Today: Jul 17, 2024

Expanding the School of Business

Mackenzie Hurlbert – General Assignment Reporter

The first step for the School of Business was moving from Seabury to their new building. The next step is to expand in order to fit classes and more faculty office space. How to do this? Dean Ellen Durnin looks to the business community.

“Every time I talk about the building, I say ‘We’re so grateful for what we have, but we need more.’ You don’t want to just be like I want, I want, I want. You have to express that this is wonderful, this is so much better, but this is a first step, and what’s great is that everybody here at the university seems to understand that and is supportive of that,” said Durnin.

“We are in challenging times right now with the state budget, It’s not like we can go to the state and say ‘Um  we need and we need four and a half million dollars,’ but our plan is that if we could raise some money privately in the business community… we know that the Governor and the legislators are very supportive of students that are very supportive of programs that prepare students to enter the workforce. So we’re hoping that we could demonstrate to them and say, ‘We would be a good investment for you. We’ve raised some and we’re asking you to help us out.’”

While the new School of Business has been a giant upgrade from Seabury Hall, it’s previous home, the space has already been filled. It houses administration, faculty offices, adjunct offices, conference rooms, and a Business Success center that helps students find internships, but there is very little classroom space and no room for additional faculty.

“We’re talking with the President and the Vice President for institutional advancement to really engage in a fundraising campaign, so hopefully we can raise some funds to renovate that,” said the Dean, referring to the annex space on the other side of the breezeway from the new School of Business. “What we want to do with that space is to expand the Business Success center out in the back, and do much more than just the internships, I mean really do kind of soup-to-nuts: orientation, development programs, the internship piece… and we also would have more classroom space back there and we really could offer workshops that the business community needs.”

For now, classes are taught in the TE8 Portables, which have no bathroom facilities. “It’s pretty bad,” said Dean Durnin. “The faculty, if they have any technology, have to bring it back and forth. It just doesn’t work. So when we moved here, my plan was first we have to start with the upper level courses [to offer in the new building]. I want the business classes to be in the Business School building. We were able to schedule the MBA classes, all senior classes, and most of the junior classes in this building.”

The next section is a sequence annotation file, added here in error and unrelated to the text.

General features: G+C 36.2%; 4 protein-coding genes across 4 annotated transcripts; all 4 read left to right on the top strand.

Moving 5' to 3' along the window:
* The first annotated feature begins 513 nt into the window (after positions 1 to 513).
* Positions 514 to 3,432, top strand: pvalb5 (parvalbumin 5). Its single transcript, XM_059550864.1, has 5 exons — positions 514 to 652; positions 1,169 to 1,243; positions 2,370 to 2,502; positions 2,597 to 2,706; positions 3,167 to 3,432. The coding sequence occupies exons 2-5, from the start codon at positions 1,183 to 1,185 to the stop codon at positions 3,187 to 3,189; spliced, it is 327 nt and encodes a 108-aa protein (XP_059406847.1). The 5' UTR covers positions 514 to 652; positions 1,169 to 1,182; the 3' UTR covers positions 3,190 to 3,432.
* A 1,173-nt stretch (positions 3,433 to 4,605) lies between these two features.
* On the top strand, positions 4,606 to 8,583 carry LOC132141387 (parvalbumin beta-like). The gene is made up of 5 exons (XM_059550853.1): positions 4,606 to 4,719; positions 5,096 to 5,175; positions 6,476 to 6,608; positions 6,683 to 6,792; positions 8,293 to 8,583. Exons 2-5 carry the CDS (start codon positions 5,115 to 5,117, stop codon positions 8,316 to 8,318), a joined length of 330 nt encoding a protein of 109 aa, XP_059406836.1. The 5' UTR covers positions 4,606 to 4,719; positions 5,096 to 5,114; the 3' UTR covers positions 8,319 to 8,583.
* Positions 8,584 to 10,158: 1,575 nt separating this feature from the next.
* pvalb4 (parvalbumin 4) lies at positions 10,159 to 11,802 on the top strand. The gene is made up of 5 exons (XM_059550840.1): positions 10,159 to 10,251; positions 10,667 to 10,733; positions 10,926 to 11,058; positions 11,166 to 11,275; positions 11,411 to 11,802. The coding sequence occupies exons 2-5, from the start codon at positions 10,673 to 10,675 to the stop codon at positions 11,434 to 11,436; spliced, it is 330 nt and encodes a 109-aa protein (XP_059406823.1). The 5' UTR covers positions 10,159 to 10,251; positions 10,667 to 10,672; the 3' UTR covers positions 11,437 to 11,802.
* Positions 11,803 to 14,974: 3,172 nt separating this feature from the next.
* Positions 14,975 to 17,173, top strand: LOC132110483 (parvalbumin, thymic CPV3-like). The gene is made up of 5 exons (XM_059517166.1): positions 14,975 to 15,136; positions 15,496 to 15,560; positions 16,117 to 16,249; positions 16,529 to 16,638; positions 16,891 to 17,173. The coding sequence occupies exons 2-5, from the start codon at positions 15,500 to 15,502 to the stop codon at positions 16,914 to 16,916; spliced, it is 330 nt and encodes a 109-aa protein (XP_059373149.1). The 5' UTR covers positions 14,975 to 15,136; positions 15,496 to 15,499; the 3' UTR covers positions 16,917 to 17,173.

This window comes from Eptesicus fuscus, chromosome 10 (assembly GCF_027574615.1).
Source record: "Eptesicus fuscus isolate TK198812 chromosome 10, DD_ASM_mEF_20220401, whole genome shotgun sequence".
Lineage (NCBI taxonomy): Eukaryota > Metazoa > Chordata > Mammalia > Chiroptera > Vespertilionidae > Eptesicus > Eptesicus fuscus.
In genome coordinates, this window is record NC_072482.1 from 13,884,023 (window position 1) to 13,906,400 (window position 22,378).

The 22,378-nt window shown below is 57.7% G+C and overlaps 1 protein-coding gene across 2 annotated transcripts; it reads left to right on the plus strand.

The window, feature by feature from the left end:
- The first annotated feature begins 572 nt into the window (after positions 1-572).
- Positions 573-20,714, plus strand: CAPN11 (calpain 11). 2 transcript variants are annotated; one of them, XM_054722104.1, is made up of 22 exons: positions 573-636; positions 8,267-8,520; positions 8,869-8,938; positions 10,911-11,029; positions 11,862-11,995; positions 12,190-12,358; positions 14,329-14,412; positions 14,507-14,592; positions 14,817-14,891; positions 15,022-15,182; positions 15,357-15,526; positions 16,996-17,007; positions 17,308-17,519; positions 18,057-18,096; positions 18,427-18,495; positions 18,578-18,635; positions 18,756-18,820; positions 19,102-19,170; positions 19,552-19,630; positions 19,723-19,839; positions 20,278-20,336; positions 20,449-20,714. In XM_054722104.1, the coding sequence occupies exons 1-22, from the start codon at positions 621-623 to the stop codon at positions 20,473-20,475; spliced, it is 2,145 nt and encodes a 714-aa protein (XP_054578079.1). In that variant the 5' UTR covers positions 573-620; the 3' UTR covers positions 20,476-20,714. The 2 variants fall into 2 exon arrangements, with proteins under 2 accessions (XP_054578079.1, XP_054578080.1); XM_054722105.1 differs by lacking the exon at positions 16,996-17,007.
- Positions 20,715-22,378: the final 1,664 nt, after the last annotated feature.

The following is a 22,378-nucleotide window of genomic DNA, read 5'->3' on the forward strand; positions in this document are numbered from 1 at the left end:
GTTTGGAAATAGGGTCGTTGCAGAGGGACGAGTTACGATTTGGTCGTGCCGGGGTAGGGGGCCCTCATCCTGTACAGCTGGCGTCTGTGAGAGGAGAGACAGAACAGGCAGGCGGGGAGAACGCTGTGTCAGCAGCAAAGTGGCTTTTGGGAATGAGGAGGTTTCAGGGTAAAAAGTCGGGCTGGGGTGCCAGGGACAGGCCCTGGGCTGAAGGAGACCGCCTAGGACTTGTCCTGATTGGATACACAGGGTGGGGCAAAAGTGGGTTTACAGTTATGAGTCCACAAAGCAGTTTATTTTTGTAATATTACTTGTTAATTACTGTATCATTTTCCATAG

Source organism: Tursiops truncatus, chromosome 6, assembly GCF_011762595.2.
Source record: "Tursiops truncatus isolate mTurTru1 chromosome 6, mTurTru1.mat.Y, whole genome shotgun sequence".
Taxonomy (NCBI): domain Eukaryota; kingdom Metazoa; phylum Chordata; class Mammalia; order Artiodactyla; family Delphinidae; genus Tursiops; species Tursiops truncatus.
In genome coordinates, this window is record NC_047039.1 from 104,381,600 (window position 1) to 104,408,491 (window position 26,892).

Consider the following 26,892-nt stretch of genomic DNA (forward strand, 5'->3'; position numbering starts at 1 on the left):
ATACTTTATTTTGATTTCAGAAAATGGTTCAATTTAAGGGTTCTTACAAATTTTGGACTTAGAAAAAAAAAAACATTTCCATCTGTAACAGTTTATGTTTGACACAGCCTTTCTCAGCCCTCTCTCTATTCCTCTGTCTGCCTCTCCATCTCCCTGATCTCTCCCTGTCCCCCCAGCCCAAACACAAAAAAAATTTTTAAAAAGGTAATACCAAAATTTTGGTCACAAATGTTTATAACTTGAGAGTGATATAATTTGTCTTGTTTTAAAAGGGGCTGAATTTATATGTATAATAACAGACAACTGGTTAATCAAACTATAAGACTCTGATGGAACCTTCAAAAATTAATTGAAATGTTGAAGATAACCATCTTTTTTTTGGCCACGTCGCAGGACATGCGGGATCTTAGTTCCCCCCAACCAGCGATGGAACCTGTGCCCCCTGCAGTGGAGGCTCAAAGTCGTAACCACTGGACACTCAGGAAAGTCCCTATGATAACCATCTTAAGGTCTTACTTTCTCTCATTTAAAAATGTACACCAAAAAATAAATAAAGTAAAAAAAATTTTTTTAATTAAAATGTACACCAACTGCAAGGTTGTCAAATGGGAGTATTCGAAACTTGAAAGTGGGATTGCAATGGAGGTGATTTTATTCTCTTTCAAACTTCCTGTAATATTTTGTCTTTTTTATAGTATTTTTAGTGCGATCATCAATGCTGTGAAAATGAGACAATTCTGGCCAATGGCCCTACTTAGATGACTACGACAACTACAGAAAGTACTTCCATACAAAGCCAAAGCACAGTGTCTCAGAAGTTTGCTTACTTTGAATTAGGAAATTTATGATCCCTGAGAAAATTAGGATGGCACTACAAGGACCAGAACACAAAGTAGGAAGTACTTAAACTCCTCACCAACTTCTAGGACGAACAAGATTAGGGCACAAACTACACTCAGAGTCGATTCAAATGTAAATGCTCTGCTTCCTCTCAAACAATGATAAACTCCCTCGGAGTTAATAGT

Associate Professor of marketing and Assessment Coordinator Robert Forbus also saw the need to teach all business classes under one roof. “All our business courses should be offered in the School of Business – not scattered across temporary buildings and other spaces,” he said. “Our adjunct ratio is too high, and based upon the collective bargaining agreement, we need to reduce the adjunct ratio. Furthermore, we need to hire additional faculty in order to reduce the adjunct ratio.” The collective bargaining agreement, the AAUP “code” so to speak, says the percentage of adjunct professors should not exceed 20 percent, but since Spring 2011 the percentage has been around 40 percent. Part of decreasing this ratio could be solved by hiring more faculty. This is not an option however because the School of Business has no more room left to house more faculty offices.

“We have run out of faculty office space, and new faculty must be housed somewhere, when we are able to hire them,” said Forbus. “You really need to not just plan for the spaces you need to today, you need to project well how large are we likely to grow and build enough space and have enough offices and enough classrooms to accommodate future growth.”

“I think it’s a challenge when you’re a student or a faculty member to look and see their tuition increases and the cost of doing business as a university continues to increase and yet we’re not seeing an increase in faculty hiring, so the question then becomes: are we really allocating our resources appropriately? Or are we making decisions that are in need of review?”

When planning to fundraise for an expansion project, the School of Business has an advantage. “The business school is probably better situated,” said Forbus in regards to independent fundraising. “We teach entrepreneurism, and we’re of a more entrepreneurial mindset. Colleges and universities have to start getting smart about being entrepreneurial and raising funds for facilities, scholarships and in doubt, teaching positions, because the state funding is drying up and it’s not just in Connecticut. Public support for higher education is dwindling, and this state has a huge budget deficit. We can not realistically assume that the state will be able to afford to provide us what we need.”

While they recognize time, funding, and patience is needed, students and faculty alike look forward to eventual expansion. “It won’t happen tomorrow, but it’s something to work toward,” said Forbus.

“We are fully using the space here,” said Dean Durnin. “We’re definitely moving in the right direction and we certainly have a plan and a vision for the next steps.”

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